Creating an OBF-wide Code of Conduct
Among the core values shared across the OBF community are inclusiveness and welcoming newcomers to contribute, without discrimination. Every year at BOSC, when we ask who is at BOSC for the first time, about half of the audience’s hands go up. To signify the importance of this, both to existing and prospective community members, BOSC successfully advocated several years ago for ISMB to adopt a Code of Conduct by ISMB (which applies to BOSC when it is held as part of ISMB). In the near future, OBF plans to adopt an Affiliated Project Policy to provide a transparent and documented mechanism for other open-source projects to formally join the OBF umbrella. To ensure that our larger community supports our core values, a project wishing to join will have to have, or adopt, a Code of Conduct (CoC) aligned with ours. This means that we need to document what our OBF-wide CoC is, i.e., the expectations in conduct that we want to hold ourselves accountable to across our member projects and their communities, whether at BOSC or not.
This is in fact not the first time an official CoC has been requested outside the context of BOSC from within our project communities. Interest has been expressed both within member projects (such as Biopython), and in-person at our public board meeting at BOSC 2019. We have now begun an initiative to create, and ultimately get adopted, a Code of Conduct covering both our in-person events (BOSC, CoFest, GSoC meetings, etc) and our online activities (mailing lists, GitHub threads, Gitter conversations, etc), including those of our current and future member projects. We invite our community to engage and provide feedback.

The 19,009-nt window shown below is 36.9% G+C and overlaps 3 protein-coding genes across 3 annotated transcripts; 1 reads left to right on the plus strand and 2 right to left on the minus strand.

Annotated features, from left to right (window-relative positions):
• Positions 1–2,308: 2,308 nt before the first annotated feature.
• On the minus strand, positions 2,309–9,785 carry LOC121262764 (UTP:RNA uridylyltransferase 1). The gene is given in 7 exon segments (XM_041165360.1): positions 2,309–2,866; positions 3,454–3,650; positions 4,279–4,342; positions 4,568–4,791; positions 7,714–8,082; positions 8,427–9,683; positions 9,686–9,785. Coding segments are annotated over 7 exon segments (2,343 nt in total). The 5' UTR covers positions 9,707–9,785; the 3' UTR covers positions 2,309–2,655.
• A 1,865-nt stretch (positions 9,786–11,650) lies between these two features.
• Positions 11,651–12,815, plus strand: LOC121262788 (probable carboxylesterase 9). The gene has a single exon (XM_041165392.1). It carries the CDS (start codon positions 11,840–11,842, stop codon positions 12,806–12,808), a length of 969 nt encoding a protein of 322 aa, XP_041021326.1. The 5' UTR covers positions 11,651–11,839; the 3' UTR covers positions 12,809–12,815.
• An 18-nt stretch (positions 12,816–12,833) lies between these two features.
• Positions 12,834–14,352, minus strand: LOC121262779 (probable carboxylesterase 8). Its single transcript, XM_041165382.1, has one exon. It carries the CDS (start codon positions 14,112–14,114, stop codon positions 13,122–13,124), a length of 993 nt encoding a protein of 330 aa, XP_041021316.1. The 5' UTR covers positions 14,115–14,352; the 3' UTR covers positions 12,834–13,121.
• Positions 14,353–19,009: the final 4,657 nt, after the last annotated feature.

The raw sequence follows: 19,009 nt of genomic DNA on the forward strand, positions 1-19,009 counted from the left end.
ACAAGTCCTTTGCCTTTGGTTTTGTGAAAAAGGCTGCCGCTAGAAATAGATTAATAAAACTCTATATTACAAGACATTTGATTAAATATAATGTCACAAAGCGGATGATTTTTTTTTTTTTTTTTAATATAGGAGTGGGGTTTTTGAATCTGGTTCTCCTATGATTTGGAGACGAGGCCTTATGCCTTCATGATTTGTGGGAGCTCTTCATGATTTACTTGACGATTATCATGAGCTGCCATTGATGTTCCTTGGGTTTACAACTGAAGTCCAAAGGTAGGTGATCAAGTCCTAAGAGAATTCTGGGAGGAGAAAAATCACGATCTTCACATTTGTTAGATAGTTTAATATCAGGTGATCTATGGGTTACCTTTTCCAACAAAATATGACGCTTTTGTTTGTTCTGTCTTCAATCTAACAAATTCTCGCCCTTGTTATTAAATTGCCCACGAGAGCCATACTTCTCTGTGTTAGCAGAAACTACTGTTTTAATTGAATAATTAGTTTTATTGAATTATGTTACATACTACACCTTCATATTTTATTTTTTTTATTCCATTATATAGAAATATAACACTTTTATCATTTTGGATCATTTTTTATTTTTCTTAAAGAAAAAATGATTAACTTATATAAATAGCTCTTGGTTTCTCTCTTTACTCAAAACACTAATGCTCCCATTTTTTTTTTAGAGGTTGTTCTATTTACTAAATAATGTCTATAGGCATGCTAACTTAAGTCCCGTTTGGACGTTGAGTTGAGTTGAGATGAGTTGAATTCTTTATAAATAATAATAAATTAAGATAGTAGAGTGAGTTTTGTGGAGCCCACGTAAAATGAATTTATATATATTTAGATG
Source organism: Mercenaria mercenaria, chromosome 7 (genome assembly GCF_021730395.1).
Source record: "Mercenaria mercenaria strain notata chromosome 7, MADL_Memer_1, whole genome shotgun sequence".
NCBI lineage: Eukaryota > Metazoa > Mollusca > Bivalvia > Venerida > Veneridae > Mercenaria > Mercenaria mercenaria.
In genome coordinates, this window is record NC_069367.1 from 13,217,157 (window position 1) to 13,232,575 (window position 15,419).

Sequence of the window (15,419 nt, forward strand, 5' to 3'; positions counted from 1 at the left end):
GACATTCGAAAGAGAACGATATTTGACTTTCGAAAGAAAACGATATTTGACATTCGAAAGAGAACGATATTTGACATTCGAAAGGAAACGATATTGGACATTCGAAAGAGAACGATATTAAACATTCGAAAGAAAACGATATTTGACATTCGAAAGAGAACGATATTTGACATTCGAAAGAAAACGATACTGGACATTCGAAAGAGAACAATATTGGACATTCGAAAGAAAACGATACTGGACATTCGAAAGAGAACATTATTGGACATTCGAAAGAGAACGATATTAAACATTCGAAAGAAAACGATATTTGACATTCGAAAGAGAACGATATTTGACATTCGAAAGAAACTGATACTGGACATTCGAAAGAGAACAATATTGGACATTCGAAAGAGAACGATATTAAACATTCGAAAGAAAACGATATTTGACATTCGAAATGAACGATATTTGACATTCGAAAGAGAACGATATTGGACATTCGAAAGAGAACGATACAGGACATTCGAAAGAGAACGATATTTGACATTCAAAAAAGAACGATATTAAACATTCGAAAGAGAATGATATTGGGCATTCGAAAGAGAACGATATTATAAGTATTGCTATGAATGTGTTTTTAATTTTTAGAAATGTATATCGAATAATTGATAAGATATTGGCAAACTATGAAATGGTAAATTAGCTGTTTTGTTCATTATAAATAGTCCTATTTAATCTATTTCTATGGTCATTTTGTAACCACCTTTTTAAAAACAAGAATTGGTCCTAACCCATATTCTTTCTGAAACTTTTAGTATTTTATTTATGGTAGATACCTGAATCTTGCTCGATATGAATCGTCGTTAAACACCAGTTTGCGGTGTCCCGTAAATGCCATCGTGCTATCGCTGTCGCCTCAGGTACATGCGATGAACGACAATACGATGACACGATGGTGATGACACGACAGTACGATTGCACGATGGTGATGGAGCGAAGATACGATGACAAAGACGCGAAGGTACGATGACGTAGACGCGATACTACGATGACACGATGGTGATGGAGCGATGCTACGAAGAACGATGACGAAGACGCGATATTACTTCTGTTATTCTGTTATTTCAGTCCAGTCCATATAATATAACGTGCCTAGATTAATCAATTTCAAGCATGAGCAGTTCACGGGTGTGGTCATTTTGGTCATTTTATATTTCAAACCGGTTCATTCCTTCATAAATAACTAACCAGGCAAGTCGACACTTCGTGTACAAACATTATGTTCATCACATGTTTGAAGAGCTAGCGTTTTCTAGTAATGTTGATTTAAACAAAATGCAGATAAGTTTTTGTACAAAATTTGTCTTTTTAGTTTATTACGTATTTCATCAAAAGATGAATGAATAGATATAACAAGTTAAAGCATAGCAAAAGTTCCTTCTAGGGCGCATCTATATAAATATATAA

Thanks to the work of many other open-source communities, we don’t have to start from scratch. Specifically, having reviewed multiple existing CoC documents, one strong candidate for us is The Carpentries Code of Conduct. Another one might be rOpenSci’s.
The OBF would provide member projects and BOSC with a somewhat external CoC point of contact for reporting and tracking any issues, and ensure training as needed. Any new member project would be able to take advantage of this CoC automatically applying to their work and interactions.
We welcome suggestions for how to best handle any CoC violation against the OBF board itself, such as a reciprocal arrangement with another society. The Carpentries has a designated ombudsperson in this role.
When we hold joint meetings with other organizations (such as BOSC with ISMB or Galaxy) we would expect that a single Code of Conduct is explicitly selected, and applied to the conference.
We are inviting feedback on this GitHub issue, or email privately to the board (firstname.lastname@example.org), by December 1st, allowing time to put a draft CoC to formal approval at the OBF public board meeting on December 17, 2019, and then OBF member approval by ballot, followed by adoption by the member projects.